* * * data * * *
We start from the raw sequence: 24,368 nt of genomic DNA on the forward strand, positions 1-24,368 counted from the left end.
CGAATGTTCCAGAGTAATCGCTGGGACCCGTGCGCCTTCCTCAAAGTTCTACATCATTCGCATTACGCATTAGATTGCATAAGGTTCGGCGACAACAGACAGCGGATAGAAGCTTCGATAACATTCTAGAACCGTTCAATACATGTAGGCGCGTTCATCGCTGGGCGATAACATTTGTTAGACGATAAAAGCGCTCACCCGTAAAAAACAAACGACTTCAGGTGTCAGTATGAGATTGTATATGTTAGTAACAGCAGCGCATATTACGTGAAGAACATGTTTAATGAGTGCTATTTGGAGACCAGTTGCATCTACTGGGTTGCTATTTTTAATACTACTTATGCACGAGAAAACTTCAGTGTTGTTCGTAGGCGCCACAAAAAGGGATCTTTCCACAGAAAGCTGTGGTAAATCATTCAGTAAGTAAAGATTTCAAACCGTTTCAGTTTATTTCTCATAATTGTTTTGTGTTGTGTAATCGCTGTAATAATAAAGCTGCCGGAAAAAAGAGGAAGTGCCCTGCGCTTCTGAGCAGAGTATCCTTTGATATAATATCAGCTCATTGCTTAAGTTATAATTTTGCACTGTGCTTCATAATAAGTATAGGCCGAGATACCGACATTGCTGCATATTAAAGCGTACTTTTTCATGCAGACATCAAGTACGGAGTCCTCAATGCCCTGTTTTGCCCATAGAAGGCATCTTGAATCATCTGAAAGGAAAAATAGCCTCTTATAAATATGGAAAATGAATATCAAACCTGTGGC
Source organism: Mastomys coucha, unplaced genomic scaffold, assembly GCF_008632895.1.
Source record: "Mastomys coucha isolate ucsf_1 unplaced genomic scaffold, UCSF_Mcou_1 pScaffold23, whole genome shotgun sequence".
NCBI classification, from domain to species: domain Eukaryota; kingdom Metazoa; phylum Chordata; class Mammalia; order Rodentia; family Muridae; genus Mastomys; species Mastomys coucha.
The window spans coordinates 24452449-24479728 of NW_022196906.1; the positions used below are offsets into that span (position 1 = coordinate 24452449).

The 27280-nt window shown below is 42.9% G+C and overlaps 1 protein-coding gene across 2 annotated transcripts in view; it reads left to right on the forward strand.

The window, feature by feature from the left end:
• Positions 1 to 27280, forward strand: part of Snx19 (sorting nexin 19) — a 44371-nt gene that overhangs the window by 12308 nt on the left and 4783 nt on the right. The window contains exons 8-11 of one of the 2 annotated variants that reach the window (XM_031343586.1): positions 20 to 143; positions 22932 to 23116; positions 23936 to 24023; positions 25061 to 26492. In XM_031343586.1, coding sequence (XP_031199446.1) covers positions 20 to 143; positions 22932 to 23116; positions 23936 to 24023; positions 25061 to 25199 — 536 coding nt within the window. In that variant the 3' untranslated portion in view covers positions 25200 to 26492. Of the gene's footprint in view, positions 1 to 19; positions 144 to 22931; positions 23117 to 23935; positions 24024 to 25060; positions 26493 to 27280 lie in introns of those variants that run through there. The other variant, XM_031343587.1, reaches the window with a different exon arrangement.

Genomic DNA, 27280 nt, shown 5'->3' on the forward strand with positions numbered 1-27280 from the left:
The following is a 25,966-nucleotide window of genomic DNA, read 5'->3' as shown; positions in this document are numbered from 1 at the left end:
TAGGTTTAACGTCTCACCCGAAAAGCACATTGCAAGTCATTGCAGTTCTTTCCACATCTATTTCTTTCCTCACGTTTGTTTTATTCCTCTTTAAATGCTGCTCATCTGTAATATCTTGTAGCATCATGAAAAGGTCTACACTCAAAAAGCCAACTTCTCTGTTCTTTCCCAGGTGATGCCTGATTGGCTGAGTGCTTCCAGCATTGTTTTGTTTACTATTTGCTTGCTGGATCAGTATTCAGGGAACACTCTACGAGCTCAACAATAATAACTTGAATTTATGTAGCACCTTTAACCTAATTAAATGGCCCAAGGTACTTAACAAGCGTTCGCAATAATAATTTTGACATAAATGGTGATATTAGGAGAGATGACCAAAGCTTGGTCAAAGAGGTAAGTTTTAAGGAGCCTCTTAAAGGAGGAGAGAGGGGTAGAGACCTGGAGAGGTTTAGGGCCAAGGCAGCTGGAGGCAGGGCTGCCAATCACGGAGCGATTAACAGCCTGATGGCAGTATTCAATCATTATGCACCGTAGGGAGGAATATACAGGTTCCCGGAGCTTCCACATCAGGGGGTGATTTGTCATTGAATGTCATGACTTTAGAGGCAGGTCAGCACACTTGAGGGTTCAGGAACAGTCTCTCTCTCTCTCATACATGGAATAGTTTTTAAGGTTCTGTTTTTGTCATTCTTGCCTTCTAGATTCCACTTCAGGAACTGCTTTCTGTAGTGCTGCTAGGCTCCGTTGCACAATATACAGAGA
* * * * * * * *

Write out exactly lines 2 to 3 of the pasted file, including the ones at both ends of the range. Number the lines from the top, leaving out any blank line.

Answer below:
CGAATGTTCCAGAGTAATCGCTGGGACCCGTGCGCCTTCCTCAAAGTTCTACATCATTCGCATTACGCATTAGATTGCATAAGGTTCGGCGACAACAGACAGCGGATAGAAGCTTCGATAACATTCTAGAACCGTTCAATACATGTAGGCGCGTTCATCGCTGGGCGATAACATTTGTTAGACGATAAAAGCGCTCACCCGTAAAAAACAAACGACTTCAGGTGTCAGTATGAGATTGTATATGTTAGTAACAGCAGCGCATATTACGTGAAGAACATGTTTAATGAGTGCTATTTGGAGACCAGTTGCATCTACTGGGTTGCTATTTTTAATACTACTTATGCACGAGAAAACTTCAGTGTTGTTCGTAGGCGCCACAAAAAGGGATCTTTCCACAGAAAGCTGTGGTAAATCATTCAGTAAGTAAAGATTTCAAACCGTTTCAGTTTATTTCTCATAATTGTTTTGTGTTGTGTAATCGCTGTAATAATAAAGCTGCCGGAAAAAAGAGGAAGTGCCCTGCGCTTCTGAGCAGAGTATCCTTTGATATAATATCAGCTCATTGCTTAAGTTATAATTTTGCACTGTGCTTCATAATAAGTATAGGCCGAGATACCGACATTGCTGCATATTAAAGCGTACTTTTTCATGCAGACATCAAGTACGGAGTCCTCAATGCCCTGTTTTGCCCATAGAAGGCATCTTGAATCATCTGAAAGGAAAAATAGCCTCTTATAAATATGGAAAATGAATATCAAACCTGTGGC
Source organism: Mastomys coucha, unplaced genomic scaffold, assembly GCF_008632895.1.